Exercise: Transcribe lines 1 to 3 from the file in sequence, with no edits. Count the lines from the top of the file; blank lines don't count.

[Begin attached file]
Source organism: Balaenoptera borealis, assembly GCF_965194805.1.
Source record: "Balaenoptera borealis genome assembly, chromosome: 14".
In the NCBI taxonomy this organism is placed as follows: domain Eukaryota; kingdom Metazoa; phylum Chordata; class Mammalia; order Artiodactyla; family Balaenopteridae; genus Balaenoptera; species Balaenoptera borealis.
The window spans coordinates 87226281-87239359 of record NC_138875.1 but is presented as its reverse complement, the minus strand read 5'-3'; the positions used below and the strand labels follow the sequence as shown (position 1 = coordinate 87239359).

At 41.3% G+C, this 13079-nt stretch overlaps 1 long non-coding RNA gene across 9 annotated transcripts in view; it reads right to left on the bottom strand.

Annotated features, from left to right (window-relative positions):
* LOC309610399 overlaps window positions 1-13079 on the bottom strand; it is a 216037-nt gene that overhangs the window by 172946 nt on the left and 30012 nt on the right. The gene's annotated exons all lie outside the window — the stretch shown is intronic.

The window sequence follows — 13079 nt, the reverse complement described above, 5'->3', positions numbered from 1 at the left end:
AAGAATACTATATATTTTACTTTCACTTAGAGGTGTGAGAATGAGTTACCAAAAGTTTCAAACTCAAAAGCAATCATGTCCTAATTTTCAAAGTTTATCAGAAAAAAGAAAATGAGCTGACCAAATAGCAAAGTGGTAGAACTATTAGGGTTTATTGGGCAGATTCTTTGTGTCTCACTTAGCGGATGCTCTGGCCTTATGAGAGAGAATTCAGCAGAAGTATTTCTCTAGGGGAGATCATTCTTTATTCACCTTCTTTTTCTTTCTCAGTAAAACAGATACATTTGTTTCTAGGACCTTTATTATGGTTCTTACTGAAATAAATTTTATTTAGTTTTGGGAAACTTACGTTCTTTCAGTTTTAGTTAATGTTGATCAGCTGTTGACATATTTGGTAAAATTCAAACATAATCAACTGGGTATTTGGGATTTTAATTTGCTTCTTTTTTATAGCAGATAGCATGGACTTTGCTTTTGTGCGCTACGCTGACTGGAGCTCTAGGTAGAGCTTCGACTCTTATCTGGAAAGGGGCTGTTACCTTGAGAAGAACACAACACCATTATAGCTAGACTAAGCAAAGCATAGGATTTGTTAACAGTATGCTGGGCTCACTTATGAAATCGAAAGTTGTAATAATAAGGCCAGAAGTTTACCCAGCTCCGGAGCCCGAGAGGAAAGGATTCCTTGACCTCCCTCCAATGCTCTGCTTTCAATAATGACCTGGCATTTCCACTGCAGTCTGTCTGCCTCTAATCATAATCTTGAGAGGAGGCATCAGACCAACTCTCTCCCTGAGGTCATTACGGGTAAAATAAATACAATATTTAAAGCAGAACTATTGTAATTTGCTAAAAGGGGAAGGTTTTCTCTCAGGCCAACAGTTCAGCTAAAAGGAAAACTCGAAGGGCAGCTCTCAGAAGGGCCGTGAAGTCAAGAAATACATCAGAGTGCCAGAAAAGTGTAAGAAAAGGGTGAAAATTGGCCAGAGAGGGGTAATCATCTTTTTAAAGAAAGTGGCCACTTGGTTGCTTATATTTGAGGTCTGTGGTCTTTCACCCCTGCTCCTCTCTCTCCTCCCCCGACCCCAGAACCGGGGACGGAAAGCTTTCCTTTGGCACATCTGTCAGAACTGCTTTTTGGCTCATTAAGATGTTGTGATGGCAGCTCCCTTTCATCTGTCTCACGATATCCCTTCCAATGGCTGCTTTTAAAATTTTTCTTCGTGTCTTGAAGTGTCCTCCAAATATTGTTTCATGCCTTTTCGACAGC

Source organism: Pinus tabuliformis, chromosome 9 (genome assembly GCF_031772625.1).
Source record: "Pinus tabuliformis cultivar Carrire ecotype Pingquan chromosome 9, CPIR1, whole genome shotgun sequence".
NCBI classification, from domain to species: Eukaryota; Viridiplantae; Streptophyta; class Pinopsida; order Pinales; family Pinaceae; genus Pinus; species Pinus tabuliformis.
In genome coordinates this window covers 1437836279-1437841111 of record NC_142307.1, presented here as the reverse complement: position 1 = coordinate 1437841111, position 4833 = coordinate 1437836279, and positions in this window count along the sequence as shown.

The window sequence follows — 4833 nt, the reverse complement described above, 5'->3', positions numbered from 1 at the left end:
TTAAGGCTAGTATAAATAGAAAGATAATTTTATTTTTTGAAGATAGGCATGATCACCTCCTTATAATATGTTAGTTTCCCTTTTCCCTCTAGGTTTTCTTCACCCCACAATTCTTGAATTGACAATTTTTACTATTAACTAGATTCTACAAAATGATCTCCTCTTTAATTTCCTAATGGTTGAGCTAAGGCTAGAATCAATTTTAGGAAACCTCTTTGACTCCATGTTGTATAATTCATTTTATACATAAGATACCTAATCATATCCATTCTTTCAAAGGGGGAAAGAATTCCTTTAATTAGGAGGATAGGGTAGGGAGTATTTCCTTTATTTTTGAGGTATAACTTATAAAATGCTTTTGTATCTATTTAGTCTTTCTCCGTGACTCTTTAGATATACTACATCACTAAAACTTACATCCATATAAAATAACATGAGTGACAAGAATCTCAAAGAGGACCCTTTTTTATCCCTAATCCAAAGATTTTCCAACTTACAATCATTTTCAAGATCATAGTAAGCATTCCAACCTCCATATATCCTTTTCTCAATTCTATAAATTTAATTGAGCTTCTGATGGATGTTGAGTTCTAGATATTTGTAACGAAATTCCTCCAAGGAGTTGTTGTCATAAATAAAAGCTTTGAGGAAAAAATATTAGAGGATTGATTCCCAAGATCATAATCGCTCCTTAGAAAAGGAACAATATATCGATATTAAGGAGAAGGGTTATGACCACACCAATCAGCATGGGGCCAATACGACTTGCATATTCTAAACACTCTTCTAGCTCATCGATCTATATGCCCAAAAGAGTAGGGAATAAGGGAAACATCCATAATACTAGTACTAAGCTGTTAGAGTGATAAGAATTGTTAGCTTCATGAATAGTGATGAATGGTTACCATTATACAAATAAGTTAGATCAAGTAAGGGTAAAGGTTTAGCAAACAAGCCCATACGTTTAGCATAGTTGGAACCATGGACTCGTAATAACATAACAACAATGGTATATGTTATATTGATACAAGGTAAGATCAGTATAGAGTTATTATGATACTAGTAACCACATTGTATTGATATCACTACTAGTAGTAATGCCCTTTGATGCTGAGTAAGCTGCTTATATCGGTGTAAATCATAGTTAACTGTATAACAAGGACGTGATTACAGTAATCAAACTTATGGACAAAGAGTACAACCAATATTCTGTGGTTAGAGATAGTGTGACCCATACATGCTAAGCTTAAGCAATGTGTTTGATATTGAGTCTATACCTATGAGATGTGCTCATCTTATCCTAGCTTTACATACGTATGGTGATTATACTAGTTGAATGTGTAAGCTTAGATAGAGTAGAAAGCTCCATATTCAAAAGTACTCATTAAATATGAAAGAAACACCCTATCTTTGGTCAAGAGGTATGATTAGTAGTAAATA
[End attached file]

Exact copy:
Source organism: Balaenoptera borealis, assembly GCF_965194805.1.
Source record: "Balaenoptera borealis genome assembly, chromosome: 14".
In the NCBI taxonomy this organism is placed as follows: domain Eukaryota; kingdom Metazoa; phylum Chordata; class Mammalia; order Artiodactyla; family Balaenopteridae; genus Balaenoptera; species Balaenoptera borealis.